Generally, boys have more muscle than girls and, with that, a physicality that gets them in strife. There’s also brain research that shows that, while females tend to quickly shift emotions from the brain’s limbic system to the word centres of the brain, males tend to shift them into their bodies.
This is more obvious as our boys become teens as they can be as big and strong as men, but their brains are under construction and their bodies are flooded with testosterone.
Author and counsellor Michael Gurian writes that boys tend to seek external measures of success to feel good about themselves. It is critical they maintain credibility and status in the eyes of the ‘tribe’… that’s their peers, not you.
Inevitably, all this means your son will probably make many mistakes; or hurt himself; hurt someone else; or make a very poor, thoughtless, seemingly stupid or cruel choice.
React With Compassion Not Shame
How you react as a parent can significantly impact how your son recovers from mucking up. Your first reactions may be anger, disappointment or the urge to discipline harshly. However, there are other ways of reacting that can strengthen your bond with your son and ensure he learns from the experience through growth rather than shame.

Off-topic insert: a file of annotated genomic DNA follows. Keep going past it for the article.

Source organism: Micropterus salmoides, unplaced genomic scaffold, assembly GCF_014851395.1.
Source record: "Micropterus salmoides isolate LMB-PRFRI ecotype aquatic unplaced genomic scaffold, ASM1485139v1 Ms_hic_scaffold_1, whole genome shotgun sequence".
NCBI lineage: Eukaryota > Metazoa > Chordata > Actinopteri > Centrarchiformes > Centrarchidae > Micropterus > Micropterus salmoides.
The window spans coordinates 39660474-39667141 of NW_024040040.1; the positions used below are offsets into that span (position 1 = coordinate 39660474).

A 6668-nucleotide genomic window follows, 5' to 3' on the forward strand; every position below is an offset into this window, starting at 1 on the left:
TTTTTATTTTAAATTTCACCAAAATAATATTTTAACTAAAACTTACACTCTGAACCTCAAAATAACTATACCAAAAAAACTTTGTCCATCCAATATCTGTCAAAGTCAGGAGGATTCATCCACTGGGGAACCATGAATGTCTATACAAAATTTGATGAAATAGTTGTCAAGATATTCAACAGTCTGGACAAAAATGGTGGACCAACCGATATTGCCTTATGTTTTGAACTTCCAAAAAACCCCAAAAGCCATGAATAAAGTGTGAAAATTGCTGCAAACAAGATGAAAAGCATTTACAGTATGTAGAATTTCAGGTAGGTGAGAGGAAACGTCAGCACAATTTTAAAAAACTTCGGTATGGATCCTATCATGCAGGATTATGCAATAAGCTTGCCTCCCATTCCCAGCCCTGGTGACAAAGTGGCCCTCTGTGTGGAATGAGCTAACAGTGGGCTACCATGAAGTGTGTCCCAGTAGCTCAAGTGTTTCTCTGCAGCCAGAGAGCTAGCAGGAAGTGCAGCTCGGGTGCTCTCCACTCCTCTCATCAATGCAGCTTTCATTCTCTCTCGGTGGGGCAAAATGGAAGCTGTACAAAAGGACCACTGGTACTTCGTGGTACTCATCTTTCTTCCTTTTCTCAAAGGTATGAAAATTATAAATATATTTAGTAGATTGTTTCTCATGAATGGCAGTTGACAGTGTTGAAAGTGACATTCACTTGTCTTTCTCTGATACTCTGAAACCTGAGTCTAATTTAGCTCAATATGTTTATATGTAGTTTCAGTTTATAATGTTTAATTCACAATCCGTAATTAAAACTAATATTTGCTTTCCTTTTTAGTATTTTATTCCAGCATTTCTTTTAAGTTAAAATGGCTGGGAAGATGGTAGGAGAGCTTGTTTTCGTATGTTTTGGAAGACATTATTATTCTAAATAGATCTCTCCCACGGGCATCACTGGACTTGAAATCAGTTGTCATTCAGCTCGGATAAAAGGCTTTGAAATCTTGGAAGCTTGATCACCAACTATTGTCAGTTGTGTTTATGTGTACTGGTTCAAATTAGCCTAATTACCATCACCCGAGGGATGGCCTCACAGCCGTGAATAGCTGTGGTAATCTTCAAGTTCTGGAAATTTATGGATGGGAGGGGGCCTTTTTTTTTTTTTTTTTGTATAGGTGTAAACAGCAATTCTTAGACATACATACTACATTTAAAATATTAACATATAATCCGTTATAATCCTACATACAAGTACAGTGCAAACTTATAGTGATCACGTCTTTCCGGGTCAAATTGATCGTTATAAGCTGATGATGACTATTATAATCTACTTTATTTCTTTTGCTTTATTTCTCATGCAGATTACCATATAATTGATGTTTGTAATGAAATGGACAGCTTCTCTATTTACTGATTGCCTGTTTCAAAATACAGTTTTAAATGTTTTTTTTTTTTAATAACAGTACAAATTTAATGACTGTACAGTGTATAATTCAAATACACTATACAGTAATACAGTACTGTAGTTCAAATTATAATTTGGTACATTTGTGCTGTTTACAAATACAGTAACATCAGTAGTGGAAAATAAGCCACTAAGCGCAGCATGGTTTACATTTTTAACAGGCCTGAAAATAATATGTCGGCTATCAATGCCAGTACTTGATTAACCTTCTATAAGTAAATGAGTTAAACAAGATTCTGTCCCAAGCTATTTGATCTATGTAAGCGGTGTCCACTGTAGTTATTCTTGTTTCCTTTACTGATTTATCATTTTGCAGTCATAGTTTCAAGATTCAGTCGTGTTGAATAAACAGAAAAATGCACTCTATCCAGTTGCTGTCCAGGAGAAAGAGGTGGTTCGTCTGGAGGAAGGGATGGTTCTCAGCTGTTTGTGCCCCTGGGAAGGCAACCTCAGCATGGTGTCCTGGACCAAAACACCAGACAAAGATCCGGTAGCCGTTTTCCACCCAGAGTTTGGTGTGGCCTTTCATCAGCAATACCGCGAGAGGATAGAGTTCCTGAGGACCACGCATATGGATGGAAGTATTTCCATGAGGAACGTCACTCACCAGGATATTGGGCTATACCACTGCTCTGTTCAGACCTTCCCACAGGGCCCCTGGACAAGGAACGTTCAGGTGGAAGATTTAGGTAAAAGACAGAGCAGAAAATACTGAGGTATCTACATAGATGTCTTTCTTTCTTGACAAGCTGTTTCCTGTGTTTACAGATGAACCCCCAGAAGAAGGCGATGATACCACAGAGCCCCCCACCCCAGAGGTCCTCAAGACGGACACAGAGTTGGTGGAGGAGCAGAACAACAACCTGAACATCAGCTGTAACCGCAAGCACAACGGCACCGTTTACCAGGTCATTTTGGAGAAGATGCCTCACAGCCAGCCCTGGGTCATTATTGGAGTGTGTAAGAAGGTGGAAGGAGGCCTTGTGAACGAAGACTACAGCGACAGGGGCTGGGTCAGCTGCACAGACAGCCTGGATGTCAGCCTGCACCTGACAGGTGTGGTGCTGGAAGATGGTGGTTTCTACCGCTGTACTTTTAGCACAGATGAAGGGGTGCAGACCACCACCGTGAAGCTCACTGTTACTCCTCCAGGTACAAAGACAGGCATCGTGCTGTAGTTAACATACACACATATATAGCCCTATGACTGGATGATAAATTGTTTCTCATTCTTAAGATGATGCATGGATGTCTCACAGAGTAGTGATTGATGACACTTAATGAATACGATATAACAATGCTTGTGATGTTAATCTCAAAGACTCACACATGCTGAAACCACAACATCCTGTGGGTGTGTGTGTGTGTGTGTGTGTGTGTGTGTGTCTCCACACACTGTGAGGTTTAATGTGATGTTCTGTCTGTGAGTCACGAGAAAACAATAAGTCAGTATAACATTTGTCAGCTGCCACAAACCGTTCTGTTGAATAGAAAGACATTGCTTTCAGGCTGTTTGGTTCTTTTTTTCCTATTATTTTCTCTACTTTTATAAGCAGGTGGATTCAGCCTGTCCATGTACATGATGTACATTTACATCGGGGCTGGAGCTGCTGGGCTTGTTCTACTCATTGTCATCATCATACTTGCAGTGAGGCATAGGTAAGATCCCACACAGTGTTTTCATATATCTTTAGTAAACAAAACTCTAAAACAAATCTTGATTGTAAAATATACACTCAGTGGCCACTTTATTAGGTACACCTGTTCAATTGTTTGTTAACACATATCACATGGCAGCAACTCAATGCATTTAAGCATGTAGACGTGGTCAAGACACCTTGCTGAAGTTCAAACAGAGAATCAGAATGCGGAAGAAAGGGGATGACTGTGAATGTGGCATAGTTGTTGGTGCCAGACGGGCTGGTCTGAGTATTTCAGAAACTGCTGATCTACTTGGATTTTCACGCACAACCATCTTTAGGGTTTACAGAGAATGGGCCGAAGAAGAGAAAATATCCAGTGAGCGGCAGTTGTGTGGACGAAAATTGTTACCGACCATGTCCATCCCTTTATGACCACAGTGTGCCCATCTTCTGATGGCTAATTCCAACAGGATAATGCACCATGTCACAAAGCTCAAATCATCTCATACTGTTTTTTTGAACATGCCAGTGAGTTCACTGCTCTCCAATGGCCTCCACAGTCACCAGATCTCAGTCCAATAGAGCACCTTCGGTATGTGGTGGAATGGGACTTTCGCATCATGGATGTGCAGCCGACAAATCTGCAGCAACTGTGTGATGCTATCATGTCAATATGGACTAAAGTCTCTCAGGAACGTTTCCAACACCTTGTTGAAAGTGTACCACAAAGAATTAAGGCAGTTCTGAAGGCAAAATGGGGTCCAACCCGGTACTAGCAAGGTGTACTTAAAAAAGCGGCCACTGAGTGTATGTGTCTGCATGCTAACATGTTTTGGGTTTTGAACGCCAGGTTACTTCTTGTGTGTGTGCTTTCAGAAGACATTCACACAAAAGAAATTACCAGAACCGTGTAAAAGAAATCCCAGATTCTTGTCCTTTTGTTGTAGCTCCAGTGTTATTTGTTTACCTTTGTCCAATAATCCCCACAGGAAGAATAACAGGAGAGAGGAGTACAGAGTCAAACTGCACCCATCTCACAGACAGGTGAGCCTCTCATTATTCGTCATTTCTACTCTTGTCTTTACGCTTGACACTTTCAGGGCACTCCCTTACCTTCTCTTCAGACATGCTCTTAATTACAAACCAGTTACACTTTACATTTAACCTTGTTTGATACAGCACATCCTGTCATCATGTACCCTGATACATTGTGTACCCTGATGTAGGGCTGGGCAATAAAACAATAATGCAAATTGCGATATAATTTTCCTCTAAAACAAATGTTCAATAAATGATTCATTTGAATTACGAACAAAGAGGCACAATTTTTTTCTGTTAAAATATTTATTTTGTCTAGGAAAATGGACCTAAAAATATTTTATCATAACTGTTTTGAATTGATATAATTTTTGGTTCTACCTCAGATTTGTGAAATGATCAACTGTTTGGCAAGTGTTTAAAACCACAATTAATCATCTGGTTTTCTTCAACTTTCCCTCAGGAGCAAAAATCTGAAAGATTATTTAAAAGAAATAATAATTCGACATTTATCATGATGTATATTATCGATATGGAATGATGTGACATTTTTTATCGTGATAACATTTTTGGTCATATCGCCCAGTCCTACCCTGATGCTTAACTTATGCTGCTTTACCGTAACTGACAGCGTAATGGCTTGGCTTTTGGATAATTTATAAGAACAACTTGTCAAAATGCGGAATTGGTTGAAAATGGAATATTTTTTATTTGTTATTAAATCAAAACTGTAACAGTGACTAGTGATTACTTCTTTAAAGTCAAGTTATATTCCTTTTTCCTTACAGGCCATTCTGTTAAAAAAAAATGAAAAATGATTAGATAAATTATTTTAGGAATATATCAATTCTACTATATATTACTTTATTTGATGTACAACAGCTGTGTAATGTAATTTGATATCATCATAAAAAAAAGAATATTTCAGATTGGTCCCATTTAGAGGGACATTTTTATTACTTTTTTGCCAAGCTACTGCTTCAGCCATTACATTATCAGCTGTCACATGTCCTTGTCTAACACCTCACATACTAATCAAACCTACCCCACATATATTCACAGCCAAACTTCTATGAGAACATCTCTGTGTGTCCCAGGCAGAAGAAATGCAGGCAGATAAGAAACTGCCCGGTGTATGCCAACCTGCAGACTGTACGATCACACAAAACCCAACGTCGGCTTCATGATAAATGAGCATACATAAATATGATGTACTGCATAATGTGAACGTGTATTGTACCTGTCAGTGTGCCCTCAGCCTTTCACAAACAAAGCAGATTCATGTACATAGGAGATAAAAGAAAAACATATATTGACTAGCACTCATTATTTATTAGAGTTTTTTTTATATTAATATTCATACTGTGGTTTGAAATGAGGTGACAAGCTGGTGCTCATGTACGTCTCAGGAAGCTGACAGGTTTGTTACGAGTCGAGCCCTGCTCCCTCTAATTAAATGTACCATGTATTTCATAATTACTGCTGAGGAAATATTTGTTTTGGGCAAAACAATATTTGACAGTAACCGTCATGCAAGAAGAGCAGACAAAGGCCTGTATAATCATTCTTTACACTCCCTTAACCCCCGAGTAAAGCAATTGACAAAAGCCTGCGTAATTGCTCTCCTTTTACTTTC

Listen to him, guide him to see the impact of his poor choice, help him make it right, forgive him and ask him what he might do next time he’s in the same situation.
Break Down the Old Male-Code
This code told us that men don’t apologise as it’s a sign of weakness. One of the most powerful things we can teach our boys is that when we make mistakes, we own up to them and we apologise if need be. Teach your boys that saying sorry when they really mean it is a sign of courage and strength, not the opposite. It is also about taking responsibility for your actions, which is important for boys to learn. They need to see the men in their lives – particularly dads – apologise.
Don’t Force an Apology
Forcing a boy to apologise can be problematic. A genuine apology is very different to a forced apology. A genuine apology has a real sense of remorse attached to it. Coach your son to see the situation through the other person’s eyes. If someone has been impacted, he needs to apologise and make amends even if he didn’t intend for the consequences of his poor choice to happen. It doesn’t mean he’s wrong. It just means his choice affected someone.
To help your son better learn about failure, have conversations about things you hear in the media where boys and men have experienced failure and recovered. Steve Smith, the former captain of the Australian cricket team who was involved in a ball-tampering scandal, is a great example. He owned his mistake, publicly apologised, paid his dues and went on to have a very successful return to cricket.
Your son is going to make poor decisions repeatedly until he has enough myelin in his brain to be more mindful of the choices he makes. That is just a fact of life. As parents, your job is to, day-by-day, help your son learn a culture of accountability without a need for severe punishment, shaming or ridicule.